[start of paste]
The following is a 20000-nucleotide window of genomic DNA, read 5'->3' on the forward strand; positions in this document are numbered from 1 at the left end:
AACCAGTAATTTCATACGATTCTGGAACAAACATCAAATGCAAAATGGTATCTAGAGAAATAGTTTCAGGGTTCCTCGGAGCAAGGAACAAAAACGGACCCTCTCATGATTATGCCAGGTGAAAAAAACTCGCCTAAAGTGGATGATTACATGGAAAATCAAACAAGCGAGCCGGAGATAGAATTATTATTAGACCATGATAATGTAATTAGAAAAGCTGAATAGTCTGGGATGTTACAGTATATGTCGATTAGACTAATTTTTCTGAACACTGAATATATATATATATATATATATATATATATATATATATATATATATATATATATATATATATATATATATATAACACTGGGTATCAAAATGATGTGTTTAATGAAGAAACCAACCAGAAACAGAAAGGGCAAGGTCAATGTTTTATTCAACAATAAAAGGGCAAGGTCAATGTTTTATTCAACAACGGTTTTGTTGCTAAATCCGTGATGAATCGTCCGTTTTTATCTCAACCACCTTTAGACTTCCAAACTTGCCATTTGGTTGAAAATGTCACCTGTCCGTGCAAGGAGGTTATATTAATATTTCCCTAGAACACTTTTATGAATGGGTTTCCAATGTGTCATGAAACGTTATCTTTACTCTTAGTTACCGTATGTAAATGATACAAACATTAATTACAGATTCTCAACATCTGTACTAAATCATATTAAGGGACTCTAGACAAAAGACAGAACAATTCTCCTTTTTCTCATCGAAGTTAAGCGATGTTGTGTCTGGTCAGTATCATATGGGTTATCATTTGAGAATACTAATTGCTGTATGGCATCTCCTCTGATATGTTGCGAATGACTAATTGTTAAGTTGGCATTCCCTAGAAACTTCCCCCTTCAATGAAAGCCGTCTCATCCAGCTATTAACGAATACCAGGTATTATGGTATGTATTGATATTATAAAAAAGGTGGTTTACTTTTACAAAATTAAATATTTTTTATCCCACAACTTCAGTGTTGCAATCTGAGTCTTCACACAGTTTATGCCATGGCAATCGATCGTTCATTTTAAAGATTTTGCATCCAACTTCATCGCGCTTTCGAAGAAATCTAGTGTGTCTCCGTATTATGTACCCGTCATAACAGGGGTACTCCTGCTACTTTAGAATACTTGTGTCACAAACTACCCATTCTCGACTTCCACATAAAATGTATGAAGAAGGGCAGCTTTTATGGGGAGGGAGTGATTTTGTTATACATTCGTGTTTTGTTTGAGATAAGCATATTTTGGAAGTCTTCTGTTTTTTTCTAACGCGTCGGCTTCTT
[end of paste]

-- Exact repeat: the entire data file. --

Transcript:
The following is a 20000-nucleotide window of genomic DNA, read 5'->3' on the forward strand; positions in this document are numbered from 1 at the left end:
AACCAGTAATTTCATACGATTCTGGAACAAACATCAAATGCAAAATGGTATCTAGAGAAATAGTTTCAGGGTTCCTCGGAGCAAGGAACAAAAACGGACCCTCTCATGATTATGCCAGGTGAAAAAAACTCGCCTAAAGTGGATGATTACATGGAAAATCAAACAAGCGAGCCGGAGATAGAATTATTATTAGACCATGATAATGTAATTAGAAAAGCTGAATAGTCTGGGATGTTACAGTATATGTCGATTAGACTAATTTTTCTGAACACTGAATATATATATATATATATATATATATATATATATATATATATATATATATATATATATATATATATATATATAACACTGGGTATCAAAATGATGTGTTTAATGAAGAAACCAACCAGAAACAGAAAGGGCAAGGTCAATGTTTTATTCAACAATAAAAGGGCAAGGTCAATGTTTTATTCAACAACGGTTTTGTTGCTAAATCCGTGATGAATCGTCCGTTTTTATCTCAACCACCTTTAGACTTCCAAACTTGCCATTTGGTTGAAAATGTCACCTGTCCGTGCAAGGAGGTTATATTAATATTTCCCTAGAACACTTTTATGAATGGGTTTCCAATGTGTCATGAAACGTTATCTTTACTCTTAGTTACCGTATGTAAATGATACAAACATTAATTACAGATTCTCAACATCTGTACTAAATCATATTAAGGGACTCTAGACAAAAGACAGAACAATTCTCCTTTTTCTCATCGAAGTTAAGCGATGTTGTGTCTGGTCAGTATCATATGGGTTATCATTTGAGAATACTAATTGCTGTATGGCATCTCCTCTGATATGTTGCGAATGACTAATTGTTAAGTTGGCATTCCCTAGAAACTTCCCCCTTCAATGAAAGCCGTCTCATCCAGCTATTAACGAATACCAGGTATTATGGTATGTATTGATATTATAAAAAAGGTGGTTTACTTTTACAAAATTAAATATTTTTTATCCCACAACTTCAGTGTTGCAATCTGAGTCTTCACACAGTTTATGCCATGGCAATCGATCGTTCATTTTAAAGATTTTGCATCCAACTTCATCGCGCTTTCGAAGAAATCTAGTGTGTCTCCGTATTATGTACCCGTCATAACAGGGGTACTCCTGCTACTTTAGAATACTTGTGTCACAAACTACCCATTCTCGACTTCCACATAAAATGTATGAAGAAGGGCAGCTTTTATGGGGAGGGAGTGATTTTGTTATACATTCGTGTTTTGTTTGAGATAAGCATATTTTGGAAGTCTTCTGTTTTTTTCTAACGCGTCGGCTTCTT